Observation 196338: Pholiotina Fayod

When: 2015-01-14

Collection location: Sanborn County Park, Saratoga, California, USA [Click for map]

Who: Christian (Christian Schwarz)

Specimen available

I think this is brown-spored, and the velar remnants and stipe texture remind me of Pholiotina. I should be able to scope it tomorrow night.

Spores 8×5-9×5 microns (some smaller, some up to 11 microns long).
Ochre brown in KOH. Germ pore present.

Cheilocystidia sinuous-cylindrical, some distinctly lageniform. Most if not all < 40 microns long.

Caulocystidia scarce, cylindrical, in clumps, arising from center of hypha or subterminal on swollen hyphae.

Clamps fairly easy to find.

Pileipellius a hymeniform layer of round cells, scattered pileocystidia cylindrical, some clamped and septate

Species Lists


Compared to Mycena acicula (which it was growing among)
Pilepellis a hymeniform layer of round cells, some with strongly narrowed base
Spore shape
Closer look at shape, germ pores visible on many

Proposed Names

21% (4)
Eye3 Eyes3
Recognized by sight
-47% (3)
Recognized by sight
12% (6)
Recognized by sight
12% (3)
Recognized by sight

Please login to propose your own names and vote on existing names.

Eye3 = Observer’s choice
Eyes3 = Current consensus


Add Comment
By: Byrain
2015-01-23 09:19:27 CST (-0600)

I still think its Pholiotina, fan6 says this about Bolbitius, “clamp connections absent, rarely present.” Here is there key, but the species specific key doesn’t seem quite as helpful…

“1. Pileus viscid to glutinous, membranous or thin-fleshed, densely sulcate-striate when mature; lamellae free; entire basidiocarp soon collapsing and decaying; basidia in young basidiocarps separated by large sterile cells (pseudoparaphyses); cheilocystidia never lecythiform . . . . . . . . . . . . . . . . . . . . . . . . . . . . . . . . . . . . . . . . . . . . . . . . . . 1. Bolbitius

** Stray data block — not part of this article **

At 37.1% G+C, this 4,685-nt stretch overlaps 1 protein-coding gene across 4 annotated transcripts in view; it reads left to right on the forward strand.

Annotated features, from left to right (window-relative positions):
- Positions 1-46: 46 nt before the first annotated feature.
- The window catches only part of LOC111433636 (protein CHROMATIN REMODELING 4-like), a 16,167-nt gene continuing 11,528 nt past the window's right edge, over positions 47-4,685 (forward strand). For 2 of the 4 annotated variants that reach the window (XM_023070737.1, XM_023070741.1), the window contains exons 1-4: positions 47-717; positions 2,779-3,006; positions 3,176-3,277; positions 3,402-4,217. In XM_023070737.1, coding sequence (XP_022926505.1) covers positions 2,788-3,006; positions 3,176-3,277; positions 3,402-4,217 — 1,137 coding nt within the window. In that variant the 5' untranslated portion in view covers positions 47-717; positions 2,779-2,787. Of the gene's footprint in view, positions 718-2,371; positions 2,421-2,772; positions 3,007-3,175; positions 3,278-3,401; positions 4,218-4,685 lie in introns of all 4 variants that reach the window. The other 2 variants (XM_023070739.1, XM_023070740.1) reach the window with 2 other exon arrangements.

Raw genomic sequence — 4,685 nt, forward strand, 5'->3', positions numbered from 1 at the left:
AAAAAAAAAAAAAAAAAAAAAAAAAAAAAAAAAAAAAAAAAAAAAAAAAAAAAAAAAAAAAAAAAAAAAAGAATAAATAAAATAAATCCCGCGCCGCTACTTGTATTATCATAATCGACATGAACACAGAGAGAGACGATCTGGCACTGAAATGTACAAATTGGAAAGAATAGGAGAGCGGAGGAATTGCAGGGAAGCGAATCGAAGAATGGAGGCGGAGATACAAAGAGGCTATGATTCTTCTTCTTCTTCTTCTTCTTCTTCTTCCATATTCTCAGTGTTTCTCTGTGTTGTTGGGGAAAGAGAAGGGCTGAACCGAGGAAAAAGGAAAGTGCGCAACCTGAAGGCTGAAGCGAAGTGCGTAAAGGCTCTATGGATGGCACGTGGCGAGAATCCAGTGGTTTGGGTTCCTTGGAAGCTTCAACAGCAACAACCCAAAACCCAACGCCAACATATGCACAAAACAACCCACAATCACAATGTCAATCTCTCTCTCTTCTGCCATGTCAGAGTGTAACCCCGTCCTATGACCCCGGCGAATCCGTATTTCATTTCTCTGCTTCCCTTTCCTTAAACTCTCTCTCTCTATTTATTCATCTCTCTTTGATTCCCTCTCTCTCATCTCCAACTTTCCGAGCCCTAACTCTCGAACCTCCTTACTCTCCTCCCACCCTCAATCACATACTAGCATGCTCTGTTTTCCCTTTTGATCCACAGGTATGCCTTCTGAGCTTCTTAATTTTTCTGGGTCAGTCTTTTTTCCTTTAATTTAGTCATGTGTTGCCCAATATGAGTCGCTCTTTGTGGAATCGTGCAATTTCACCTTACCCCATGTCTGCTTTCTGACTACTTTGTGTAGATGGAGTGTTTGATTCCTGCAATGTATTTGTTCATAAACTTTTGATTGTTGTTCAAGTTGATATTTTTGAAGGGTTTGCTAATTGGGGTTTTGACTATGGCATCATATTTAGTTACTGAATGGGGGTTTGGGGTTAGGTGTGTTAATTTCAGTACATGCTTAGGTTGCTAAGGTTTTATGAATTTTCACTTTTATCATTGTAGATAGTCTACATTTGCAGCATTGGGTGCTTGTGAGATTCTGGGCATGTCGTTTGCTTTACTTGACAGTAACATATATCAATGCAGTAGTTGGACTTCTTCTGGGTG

1. Pileus usually dry or slightly greasy, when viscid not membranous and not sulcate-striate; lamellae adnexed to adnate, rarely almost free; basidiocarp more persistent; basidia rarely separated by pseudoparaphyses and then cheilocystidia lecythiform.
2. Cheilocystidia regularly lecythiform with swollen basal part suddenly passing into short, thin, cylindrical neck (1.0–2.0 µm), crowned with globose capitulum (Fig. 127a); pleurocystidia absent . . . . . . . . . . . . . 2. Conocybe
2. Cheilocystidia subcylindrical, lageniform, utriform or globose, sometimes lecythiform but then usually irregular and basal part gradually passing into neck (Fig. 127b); pleurocystidia sometimes present
3. Basidiocarp collybioid to tricholomatoid; pileus relatively fleshy, usually not translucently striate, rarely weakly translucent-striate when moist; lamellae subhorizontal, not ascending; spore print mostly dark red-brown, occasionally dark yellow-brown; base of stipe often with rhizomorphs; pleurocystidia often present. .3. Agrocybe